Thursday, April 11, 2024

Sanctuary City - Theaterworks Hartford

The characters in playwright Martyna Majok’s Sanctuary City are undocumented immigrants seeking to secure their American dream.  High school students, each with their own set of parental issues, live and work, mostly in the shadows to avoid detection and possible deportation.  Their names are never mentioned.  In the program, they are simply referred to as G (female character) and B (male character).  In a way, they are representative of all who have come before them and will come after them.

Grant Kennedy Lewis and Sara Gutierrez in Sanctuary City.  Photo by Mike Marques.

The first part of the show, a 100-minute, intermission-less production, is often absorbing with many compelling issues to digest.  However, the second half of the play, with its roundabout banter and quickly resolved complications, makes it a less than fulfilling work.


The play opens with G (Sara Gutierrez) pounding on the bedroom window of B (Grant Kennedy Lewis), seeking refuge from her abusive father.  Over the course of the next 60 – 70 minutes, Directors Jacob G. Padron and Pedro Bermudez intricately choreographs the duo’s interactions in a wave of staccato-like scenes.  They inventively utilize the Lighting, by Designer Paul Whitaker, and Sound, by Designer Fabian Obispo, to designate the changing clipped interactions, presenting exchanges from present and future angles.  During this timeframe, B and G’s relationship grows stronger, bonding over their shared circumstances, yet in an unrequited manner.  At one of their later night-time trysts, G announces that her mother has secretly obtained her naturalization papers, which now makes both of them citizens.  Her dream of attending college can now be fulfilled.  With a plan to aid her companion, she is off to start her next chapter of life.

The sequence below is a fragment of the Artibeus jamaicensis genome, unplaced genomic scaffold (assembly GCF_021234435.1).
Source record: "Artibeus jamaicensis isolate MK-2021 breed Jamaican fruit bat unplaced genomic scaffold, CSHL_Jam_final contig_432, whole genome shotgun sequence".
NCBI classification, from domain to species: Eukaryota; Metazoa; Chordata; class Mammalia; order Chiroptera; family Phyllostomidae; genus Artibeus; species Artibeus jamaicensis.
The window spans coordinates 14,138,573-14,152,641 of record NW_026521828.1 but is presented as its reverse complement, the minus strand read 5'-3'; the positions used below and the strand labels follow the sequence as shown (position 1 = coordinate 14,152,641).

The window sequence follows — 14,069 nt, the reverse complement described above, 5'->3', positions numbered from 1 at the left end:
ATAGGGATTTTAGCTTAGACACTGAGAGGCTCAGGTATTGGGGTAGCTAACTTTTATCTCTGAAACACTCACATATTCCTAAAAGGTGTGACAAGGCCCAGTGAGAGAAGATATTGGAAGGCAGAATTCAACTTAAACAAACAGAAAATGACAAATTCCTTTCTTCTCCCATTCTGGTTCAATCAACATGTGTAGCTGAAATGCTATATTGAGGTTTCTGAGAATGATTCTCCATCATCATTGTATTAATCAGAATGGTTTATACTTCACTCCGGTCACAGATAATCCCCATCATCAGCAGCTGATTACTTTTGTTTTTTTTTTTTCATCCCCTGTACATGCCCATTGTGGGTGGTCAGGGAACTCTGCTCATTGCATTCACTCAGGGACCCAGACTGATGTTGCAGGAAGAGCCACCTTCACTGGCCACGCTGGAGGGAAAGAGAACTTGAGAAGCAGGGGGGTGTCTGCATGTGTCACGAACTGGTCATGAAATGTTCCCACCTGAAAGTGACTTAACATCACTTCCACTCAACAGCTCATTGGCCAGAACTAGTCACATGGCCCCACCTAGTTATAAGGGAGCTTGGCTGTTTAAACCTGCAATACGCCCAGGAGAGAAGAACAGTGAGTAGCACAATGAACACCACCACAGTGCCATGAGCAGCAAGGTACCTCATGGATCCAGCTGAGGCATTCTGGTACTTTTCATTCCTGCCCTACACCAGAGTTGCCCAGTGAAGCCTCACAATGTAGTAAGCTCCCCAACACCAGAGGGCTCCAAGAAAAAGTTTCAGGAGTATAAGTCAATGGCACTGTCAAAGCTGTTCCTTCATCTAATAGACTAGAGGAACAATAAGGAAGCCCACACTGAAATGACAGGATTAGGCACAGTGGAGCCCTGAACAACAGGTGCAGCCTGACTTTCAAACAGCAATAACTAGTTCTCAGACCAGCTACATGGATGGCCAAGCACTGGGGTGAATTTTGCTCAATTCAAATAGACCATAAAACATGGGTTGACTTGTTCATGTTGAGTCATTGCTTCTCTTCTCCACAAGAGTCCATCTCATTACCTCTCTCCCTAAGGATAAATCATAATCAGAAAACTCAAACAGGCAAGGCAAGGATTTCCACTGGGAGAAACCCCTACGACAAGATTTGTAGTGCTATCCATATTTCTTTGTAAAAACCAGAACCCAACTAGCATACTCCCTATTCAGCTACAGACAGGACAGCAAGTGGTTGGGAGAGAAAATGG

Grant Kennedy Lewis and Sara Gutierrez in Sanctuary City.  Photo by Mike Marques.

In the latter part of the show, taking places 3 ½ years later, their relationship and grand plans have drastically changed.  A third character, Henry (Mishka Yarovoy), a law student, is introduced into the equation.  It was at this point that Sanctuary City becomes less captivating and convincing.  Arguments go in circles, motivations are questionable, and life-changing outcomes are briskly rendered.  A play that begins with energy and excitement peters out in the end.


The three-person cast is highly engaging with Sara Gutierrez (G) and Grant Kennedy Lewis (B) providing charismatic and sympathetic portrayals.  They convey a desperation that feels raw and real.  Their characters come across as slightly strained towards the end of the production which, to some extent, can be attributed to their maturing roles and unfulfilled dreams.  Mishka Yarovoy (Henry) is effective as an unexpected third wheel.


Mishka Yarovoy and Grant Kennedy in Sanctuary City.  Photo by Mike Marques.

Ms. Majok tackles the of-the-moment issue of undocumented immigrants– their hopes, dreams, and fears - with potent naturalness and urgency.  In the beginning, at least, her work is decidedly theatrical as the two main players and the overall scenario is laid out.  However, as strong as the initial stages of the play are, the final resolutions are hampered by unclear motivations and festering conflicts resolved too swiftly.


Directors Directors Jacob G. Padron and Pedro Bermudez adeptly guide the show through its compelling start, but falter somewhat at the end.  They artfully weave in Scenic Designer Emmie Finckel’s minimalistic set, with its veiled 9/11 photo collage and Mr. Bermudez’s projections.


Sanctuary City, playing at Theaterworks Hartford through April 25.  Click here for tickets, times and dates of performances.

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